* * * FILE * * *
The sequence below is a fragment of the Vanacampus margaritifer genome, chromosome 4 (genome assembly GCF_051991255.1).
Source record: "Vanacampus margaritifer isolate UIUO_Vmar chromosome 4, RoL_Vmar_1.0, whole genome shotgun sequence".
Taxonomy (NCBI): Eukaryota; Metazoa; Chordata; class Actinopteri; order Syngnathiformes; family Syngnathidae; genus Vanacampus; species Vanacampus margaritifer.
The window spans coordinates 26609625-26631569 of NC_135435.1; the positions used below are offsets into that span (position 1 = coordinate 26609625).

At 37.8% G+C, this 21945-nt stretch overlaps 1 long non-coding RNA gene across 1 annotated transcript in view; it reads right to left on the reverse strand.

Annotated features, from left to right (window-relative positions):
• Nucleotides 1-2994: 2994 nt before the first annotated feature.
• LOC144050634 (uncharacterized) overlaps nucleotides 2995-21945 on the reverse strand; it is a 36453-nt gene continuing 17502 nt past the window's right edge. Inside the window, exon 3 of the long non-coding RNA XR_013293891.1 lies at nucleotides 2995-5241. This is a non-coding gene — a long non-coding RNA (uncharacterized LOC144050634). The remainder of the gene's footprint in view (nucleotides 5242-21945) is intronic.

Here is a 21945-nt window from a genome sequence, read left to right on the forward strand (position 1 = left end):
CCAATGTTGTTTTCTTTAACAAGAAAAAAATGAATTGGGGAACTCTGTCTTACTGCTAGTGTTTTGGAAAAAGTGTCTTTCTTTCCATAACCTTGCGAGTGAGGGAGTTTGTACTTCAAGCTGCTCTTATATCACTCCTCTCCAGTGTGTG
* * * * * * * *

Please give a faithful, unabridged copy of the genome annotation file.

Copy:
The sequence below is a fragment of the Vanacampus margaritifer genome, chromosome 4 (genome assembly GCF_051991255.1).
Source record: "Vanacampus margaritifer isolate UIUO_Vmar chromosome 4, RoL_Vmar_1.0, whole genome shotgun sequence".
Taxonomy (NCBI): Eukaryota; Metazoa; Chordata; class Actinopteri; order Syngnathiformes; family Syngnathidae; genus Vanacampus; species Vanacampus margaritifer.
The window spans coordinates 26609625-26631569 of NC_135435.1; the positions used below are offsets into that span (position 1 = coordinate 26609625).

At 37.8% G+C, this 21945-nt stretch overlaps 1 long non-coding RNA gene across 1 annotated transcript in view; it reads right to left on the reverse strand.

Annotated features, from left to right (window-relative positions):
• Nucleotides 1-2994: 2994 nt before the first annotated feature.
• LOC144050634 (uncharacterized) overlaps nucleotides 2995-21945 on the reverse strand; it is a 36453-nt gene continuing 17502 nt past the window's right edge. Inside the window, exon 3 of the long non-coding RNA XR_013293891.1 lies at nucleotides 2995-5241. This is a non-coding gene — a long non-coding RNA (uncharacterized LOC144050634). The remainder of the gene's footprint in view (nucleotides 5242-21945) is intronic.

Here is a 21945-nt window from a genome sequence, read left to right on the forward strand (position 1 = left end):
CCAATGTTGTTTTCTTTAACAAGAAAAAAATGAATTGGGGAACTCTGTCTTACTGCTAGTGTTTTGGAAAAAGTGTCTTTCTTTCCATAACCTTGCGAGTGAGGGAGTTTGTACTTCAAGCTGCTCTTATATCACTCCTCTCCAGTGTGTG